Drag Kings of Village Nightlife: Before and Way Before Stonewall

The story of how Greenwich Village entrepreneurs rose to the occasion

By Google Arts & Culture

Once upon a time, there was a place called Greenwich Village, for decades a refuge for unconventional people of all sorts—artists, writers, theatre people (like the Provincetown Players), political radicals, and early feminists (like the suffragists). The Village was also an early hangout for lesbians, in neighborhood bars on 3rd and 4th Streets, and Bleecker, down Thompson or Sullivan, like Ernie’s, Tony Pastor’s, L’s, the Welcome Inn, Macdougal’s, and Ptown Landing, to name a few. But the 1930s introduced a new element. A sweeping clean-up of New York—for the sake of modesty, decency, or whatever the latest excuse was—closed burlesque houses that had flourished in midtown, and sent drag kings and queens, strippers and their fans, downtown.

Toni Bennett, performer at the 181
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Village entrepreneurs rose to the occasion. Early examples include the Howdy Club, which opened in 1935 at 47 West 3rd Street, where vocalist Blackie Dennis, strikingly handsome in her tux and slicked-back short hair, was a featured performer. Her followers were many among straight and gay patrons. Meanwhile, the boys in the show chose feathers, sequins, satin and lace, and might come out looking like Marlene Dietrich, Rita Hayworth, or some other contemporary idol. The mid-1940s saw the closing of the Howdy Club for some on-stage action the authorities judged too provocative, and the performers moved on. Blackie Dennis played the Moroccan Village, 23 West 8th Street, and welcomed Buddy Kent and her revue for an engagement.

Wait staff at the Howdy Club, 1935-45
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Blackie Dennis, when she played the Moroccan Village, 1950s
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Buddy also played that most famous of Village gay cabarets—the 181 Club, at 181 Second Avenue, at the downtown end of the building that presently houses the Village East Cinema. So elegant and plush was the 181, that its tuxedoed girl wait staff called it “the homosexual Copacabana,” after the uptown (East 60th) nightclub managed by the mob—as were all the Village nightspots that featured gay entertainers. Everyone was on stage for the opening chorus and the grand finale, with a few singles acts in between.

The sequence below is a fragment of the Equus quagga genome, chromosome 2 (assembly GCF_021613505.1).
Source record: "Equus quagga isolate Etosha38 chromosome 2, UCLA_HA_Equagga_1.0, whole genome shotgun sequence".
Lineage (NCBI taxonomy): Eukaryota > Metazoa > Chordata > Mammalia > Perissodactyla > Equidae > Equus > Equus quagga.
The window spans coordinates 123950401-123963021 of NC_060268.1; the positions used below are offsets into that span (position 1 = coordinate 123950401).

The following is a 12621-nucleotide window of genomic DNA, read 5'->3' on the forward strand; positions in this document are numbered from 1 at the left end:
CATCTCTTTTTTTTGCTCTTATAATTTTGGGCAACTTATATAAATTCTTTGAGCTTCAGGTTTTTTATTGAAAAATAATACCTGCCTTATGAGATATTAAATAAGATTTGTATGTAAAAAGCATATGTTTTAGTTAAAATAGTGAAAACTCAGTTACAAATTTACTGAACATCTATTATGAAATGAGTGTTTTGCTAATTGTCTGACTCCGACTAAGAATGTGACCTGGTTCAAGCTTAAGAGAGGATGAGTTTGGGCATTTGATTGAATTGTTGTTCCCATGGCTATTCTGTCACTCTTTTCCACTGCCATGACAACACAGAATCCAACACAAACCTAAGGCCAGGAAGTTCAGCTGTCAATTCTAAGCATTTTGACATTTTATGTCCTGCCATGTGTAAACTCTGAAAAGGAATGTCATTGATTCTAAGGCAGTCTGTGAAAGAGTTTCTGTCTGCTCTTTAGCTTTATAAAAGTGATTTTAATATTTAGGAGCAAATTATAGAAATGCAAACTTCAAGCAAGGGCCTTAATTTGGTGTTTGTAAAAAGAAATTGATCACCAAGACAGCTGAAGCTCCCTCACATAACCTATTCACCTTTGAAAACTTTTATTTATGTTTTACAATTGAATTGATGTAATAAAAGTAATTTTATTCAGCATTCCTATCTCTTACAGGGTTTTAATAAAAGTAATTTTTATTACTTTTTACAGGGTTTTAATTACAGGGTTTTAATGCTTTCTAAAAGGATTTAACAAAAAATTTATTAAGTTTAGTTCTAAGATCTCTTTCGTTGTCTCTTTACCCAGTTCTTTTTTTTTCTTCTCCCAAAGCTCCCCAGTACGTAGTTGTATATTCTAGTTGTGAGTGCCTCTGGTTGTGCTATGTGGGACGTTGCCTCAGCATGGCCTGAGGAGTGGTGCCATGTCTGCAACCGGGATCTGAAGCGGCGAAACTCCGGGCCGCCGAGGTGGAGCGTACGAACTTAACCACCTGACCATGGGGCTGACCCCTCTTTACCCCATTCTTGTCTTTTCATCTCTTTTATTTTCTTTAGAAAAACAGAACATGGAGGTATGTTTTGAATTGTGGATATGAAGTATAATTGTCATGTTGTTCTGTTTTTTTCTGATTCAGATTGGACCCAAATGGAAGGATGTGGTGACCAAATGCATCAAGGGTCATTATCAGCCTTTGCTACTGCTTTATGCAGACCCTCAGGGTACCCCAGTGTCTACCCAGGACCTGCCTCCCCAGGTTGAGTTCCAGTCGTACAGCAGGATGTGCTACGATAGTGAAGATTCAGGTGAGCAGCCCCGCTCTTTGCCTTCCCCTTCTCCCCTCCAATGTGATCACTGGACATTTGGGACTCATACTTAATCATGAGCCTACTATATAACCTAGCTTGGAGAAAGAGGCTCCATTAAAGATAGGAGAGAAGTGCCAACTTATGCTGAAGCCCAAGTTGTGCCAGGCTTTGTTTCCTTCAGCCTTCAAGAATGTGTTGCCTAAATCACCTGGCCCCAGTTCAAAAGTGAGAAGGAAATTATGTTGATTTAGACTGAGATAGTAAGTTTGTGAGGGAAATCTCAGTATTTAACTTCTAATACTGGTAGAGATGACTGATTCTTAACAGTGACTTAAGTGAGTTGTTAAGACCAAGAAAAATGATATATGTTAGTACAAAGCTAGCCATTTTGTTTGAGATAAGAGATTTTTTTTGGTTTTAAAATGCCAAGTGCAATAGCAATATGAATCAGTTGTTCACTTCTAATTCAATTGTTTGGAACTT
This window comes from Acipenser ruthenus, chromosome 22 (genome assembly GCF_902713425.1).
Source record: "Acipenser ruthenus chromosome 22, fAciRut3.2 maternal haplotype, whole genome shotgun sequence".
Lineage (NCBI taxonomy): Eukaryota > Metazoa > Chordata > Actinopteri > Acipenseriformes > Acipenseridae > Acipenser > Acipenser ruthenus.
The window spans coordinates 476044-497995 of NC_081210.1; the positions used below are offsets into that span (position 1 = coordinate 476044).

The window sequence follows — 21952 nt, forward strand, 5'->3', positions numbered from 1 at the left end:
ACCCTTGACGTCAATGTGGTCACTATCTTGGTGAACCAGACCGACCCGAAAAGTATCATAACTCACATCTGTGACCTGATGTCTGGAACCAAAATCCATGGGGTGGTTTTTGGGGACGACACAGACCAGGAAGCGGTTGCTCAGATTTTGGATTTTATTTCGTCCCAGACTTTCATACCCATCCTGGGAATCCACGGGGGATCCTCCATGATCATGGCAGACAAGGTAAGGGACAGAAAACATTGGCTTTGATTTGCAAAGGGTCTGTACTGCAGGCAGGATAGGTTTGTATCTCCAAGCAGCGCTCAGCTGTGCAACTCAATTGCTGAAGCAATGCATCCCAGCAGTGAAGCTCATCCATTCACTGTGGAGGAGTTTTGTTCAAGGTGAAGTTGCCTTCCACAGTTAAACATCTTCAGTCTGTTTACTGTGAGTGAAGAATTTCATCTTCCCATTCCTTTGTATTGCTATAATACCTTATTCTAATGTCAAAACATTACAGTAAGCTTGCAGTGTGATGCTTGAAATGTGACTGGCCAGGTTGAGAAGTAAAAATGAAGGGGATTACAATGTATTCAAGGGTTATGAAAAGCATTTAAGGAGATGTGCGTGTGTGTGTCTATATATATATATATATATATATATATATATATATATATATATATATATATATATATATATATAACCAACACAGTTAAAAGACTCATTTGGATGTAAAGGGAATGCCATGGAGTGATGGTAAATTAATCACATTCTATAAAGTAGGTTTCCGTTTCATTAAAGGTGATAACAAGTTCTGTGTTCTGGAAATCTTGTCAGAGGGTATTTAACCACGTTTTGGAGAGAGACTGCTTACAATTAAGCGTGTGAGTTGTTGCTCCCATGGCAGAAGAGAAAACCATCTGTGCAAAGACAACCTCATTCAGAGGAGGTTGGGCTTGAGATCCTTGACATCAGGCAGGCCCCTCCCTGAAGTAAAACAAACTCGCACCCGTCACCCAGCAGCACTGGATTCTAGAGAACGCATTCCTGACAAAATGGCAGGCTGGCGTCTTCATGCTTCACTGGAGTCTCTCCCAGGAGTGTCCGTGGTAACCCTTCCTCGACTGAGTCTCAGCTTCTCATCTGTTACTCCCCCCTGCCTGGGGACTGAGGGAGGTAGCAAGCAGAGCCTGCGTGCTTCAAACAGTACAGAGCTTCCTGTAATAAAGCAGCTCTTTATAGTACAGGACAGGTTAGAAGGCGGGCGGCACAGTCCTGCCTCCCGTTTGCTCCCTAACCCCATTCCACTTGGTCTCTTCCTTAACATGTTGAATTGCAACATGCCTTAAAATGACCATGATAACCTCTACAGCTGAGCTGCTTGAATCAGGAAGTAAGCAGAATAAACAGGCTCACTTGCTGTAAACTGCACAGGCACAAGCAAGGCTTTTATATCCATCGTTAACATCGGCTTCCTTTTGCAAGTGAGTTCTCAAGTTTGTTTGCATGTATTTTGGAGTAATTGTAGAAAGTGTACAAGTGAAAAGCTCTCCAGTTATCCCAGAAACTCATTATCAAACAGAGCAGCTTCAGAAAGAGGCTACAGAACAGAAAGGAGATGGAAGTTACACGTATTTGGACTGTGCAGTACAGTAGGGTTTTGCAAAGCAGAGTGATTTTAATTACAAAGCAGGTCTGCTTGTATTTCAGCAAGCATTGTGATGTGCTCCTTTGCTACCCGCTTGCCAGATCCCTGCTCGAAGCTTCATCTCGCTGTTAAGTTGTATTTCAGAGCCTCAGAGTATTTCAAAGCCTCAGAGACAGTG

For three shows a night, six nights a week, the kids were paid a token salary, but the tips from uptown swells, the Wall Street crowd, mobsters and out-of-towners were generous. Lesbians identified with the 181 Club – Gail Williams and Toni Bennett (stage names) – had started out at the Howdy, and Toni had come all the way from Kansas City years before to learn to strip on 42nd Street. That training and drop-dead blonde good looks kept her in the spotlight at the 181 until it closed down in 1953. Meanwhile, Buddy Kent put together her own strip act and became Bubbles Kent, Exotic Dancer, at Jimmy Kelly’s nightclub on Sullivan Street, future home to “The Fantastiks” from 1960-2002.

Announcing the Club 181
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The decline of the 181 gave way to the rise of the Club 82, 82 East 4th Street, several blocks down Second Avenue. Anna Genovese, wife of the capo Vito Genovese, was the force behind both clubs, and lingered on in the Village long after the husband she had divorced in sensational proceedings was incarcerated in the Atlanta Federal Pen. The 82 also lingered into the 1970s, with audiences old and new clamoring for a sight of their favorite drag performer. It was a time, too long past, when rents were low, protection was provided, and everybody had fun.

Gail Williams, a performer at the 181
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Credits: Story

Words by Lisa E Davis

Credits: All media
The story featured may in some cases have been created by an independent third party and may not always represent the views of the institutions, listed below, who have supplied the content.
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